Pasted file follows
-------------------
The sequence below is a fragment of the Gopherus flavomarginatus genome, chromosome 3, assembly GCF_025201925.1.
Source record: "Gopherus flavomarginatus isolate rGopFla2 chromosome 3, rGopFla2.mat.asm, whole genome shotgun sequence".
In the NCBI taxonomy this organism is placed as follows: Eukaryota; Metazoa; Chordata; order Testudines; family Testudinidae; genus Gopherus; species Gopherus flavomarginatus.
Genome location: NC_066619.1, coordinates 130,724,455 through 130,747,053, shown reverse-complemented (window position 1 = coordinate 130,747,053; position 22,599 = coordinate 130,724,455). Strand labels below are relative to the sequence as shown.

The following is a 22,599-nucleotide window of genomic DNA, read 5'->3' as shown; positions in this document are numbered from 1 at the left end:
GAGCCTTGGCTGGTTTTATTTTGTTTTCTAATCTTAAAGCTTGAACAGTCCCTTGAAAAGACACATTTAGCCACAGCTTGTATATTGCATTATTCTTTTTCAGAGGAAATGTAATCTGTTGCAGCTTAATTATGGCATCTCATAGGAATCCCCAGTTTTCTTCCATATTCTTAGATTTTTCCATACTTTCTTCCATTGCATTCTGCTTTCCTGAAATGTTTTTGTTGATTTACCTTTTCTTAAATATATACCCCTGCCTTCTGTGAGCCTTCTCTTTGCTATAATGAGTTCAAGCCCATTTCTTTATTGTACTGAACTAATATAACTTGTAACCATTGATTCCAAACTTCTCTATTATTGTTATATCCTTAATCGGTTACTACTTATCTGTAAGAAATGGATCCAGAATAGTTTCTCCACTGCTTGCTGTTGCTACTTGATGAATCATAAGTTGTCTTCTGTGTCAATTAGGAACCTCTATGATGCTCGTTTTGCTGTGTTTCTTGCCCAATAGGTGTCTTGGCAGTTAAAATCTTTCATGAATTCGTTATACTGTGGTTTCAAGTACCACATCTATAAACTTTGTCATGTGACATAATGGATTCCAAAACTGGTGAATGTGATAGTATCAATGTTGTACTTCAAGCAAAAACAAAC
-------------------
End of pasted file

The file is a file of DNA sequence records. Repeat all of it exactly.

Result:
The sequence below is a fragment of the Gopherus flavomarginatus genome, chromosome 3, assembly GCF_025201925.1.
Source record: "Gopherus flavomarginatus isolate rGopFla2 chromosome 3, rGopFla2.mat.asm, whole genome shotgun sequence".
In the NCBI taxonomy this organism is placed as follows: Eukaryota; Metazoa; Chordata; order Testudines; family Testudinidae; genus Gopherus; species Gopherus flavomarginatus.
Genome location: NC_066619.1, coordinates 130,724,455 through 130,747,053, shown reverse-complemented (window position 1 = coordinate 130,747,053; position 22,599 = coordinate 130,724,455). Strand labels below are relative to the sequence as shown.

The following is a 22,599-nucleotide window of genomic DNA, read 5'->3' as shown; positions in this document are numbered from 1 at the left end:
GAGCCTTGGCTGGTTTTATTTTGTTTTCTAATCTTAAAGCTTGAACAGTCCCTTGAAAAGACACATTTAGCCACAGCTTGTATATTGCATTATTCTTTTTCAGAGGAAATGTAATCTGTTGCAGCTTAATTATGGCATCTCATAGGAATCCCCAGTTTTCTTCCATATTCTTAGATTTTTCCATACTTTCTTCCATTGCATTCTGCTTTCCTGAAATGTTTTTGTTGATTTACCTTTTCTTAAATATATACCCCTGCCTTCTGTGAGCCTTCTCTTTGCTATAATGAGTTCAAGCCCATTTCTTTATTGTACTGAACTAATATAACTTGTAACCATTGATTCCAAACTTCTCTATTATTGTTATATCCTTAATCGGTTACTACTTATCTGTAAGAAATGGATCCAGAATAGTTTCTCCACTGCTTGCTGTTGCTACTTGATGAATCATAAGTTGTCTTCTGTGTCAATTAGGAACCTCTATGATGCTCGTTTTGCTGTGTTTCTTGCCCAATAGGTGTCTTGGCAGTTAAAATCTTTCATGAATTCGTTATACTGTGGTTTCAAGTACCACATCTATAAACTTTGTCATGTGACATAATGGATTCCAAAACTGGTGAATGTGATAGTATCAATGTTGTACTTCAAGCAAAAACAAAC